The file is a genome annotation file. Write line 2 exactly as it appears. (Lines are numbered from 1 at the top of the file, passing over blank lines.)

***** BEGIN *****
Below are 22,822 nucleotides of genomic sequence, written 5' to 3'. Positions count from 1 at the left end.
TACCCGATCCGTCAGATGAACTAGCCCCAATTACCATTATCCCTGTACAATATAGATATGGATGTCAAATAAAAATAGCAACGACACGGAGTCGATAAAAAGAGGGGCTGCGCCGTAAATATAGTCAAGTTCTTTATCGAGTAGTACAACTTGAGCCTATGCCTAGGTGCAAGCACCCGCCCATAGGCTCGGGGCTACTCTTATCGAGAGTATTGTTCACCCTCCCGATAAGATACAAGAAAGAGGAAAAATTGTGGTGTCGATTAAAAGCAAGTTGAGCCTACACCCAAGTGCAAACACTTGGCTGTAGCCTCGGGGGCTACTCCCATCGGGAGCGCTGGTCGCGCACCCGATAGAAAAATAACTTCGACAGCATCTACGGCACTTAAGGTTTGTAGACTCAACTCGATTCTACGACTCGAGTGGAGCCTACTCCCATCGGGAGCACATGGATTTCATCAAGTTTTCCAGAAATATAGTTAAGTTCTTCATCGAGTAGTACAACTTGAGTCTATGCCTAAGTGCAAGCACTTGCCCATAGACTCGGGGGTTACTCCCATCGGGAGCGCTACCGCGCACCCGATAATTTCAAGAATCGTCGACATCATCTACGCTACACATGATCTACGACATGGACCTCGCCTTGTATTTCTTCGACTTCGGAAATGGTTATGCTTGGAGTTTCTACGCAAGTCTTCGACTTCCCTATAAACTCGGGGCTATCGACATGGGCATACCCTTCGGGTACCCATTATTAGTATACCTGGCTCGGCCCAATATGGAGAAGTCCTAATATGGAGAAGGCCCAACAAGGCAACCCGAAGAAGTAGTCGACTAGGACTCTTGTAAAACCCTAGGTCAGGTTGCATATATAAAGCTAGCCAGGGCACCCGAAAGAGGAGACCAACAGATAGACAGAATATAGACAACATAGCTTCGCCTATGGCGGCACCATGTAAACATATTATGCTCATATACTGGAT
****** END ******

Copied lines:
TACCCGATCCGTCAGATGAACTAGCCCCAATTACCATTATCCCTGTACAATATAGATATGGATGTCAAATAAAAATAGCAACGACACGGAGTCGATAAAAAGAGGGGCTGCGCCGTAAATATAGTCAAGTTCTTTATCGAGTAGTACAACTTGAGCCTATGCCTAGGTGCAAGCACCCGCCCATAGGCTCGGGGCTACTCTTATCGAGAGTATTGTTCACCCTCCCGATAAGATACAAGAAAGAGGAAAAATTGTGGTGTCGATTAAAAGCAAGTTGAGCCTACACCCAAGTGCAAACACTTGGCTGTAGCCTCGGGGGCTACTCCCATCGGGAGCGCTGGTCGCGCACCCGATAGAAAAATAACTTCGACAGCATCTACGGCACTTAAGGTTTGTAGACTCAACTCGATTCTACGACTCGAGTGGAGCCTACTCCCATCGGGAGCACATGGATTTCATCAAGTTTTCCAGAAATATAGTTAAGTTCTTCATCGAGTAGTACAACTTGAGTCTATGCCTAAGTGCAAGCACTTGCCCATAGACTCGGGGGTTACTCCCATCGGGAGCGCTACCGCGCACCCGATAATTTCAAGAATCGTCGACATCATCTACGCTACACATGATCTACGACATGGACCTCGCCTTGTATTTCTTCGACTTCGGAAATGGTTATGCTTGGAGTTTCTACGCAAGTCTTCGACTTCCCTATAAACTCGGGGCTATCGACATGGGCATACCCTTCGGGTACCCATTATTAGTATACCTGGCTCGGCCCAATATGGAGAAGTCCTAATATGGAGAAGGCCCAACAAGGCAACCCGAAGAAGTAGTCGACTAGGACTCTTGTAAAACCCTAGGTCAGGTTGCATATATAAAGCTAGCCAGGGCACCCGAAAGAGGAGACCAACAGATAGACAGAATATAGACAACATAGCTTCGCCTATGGCGGCACCATGTAAACATATTATGCTCATATACTGGAT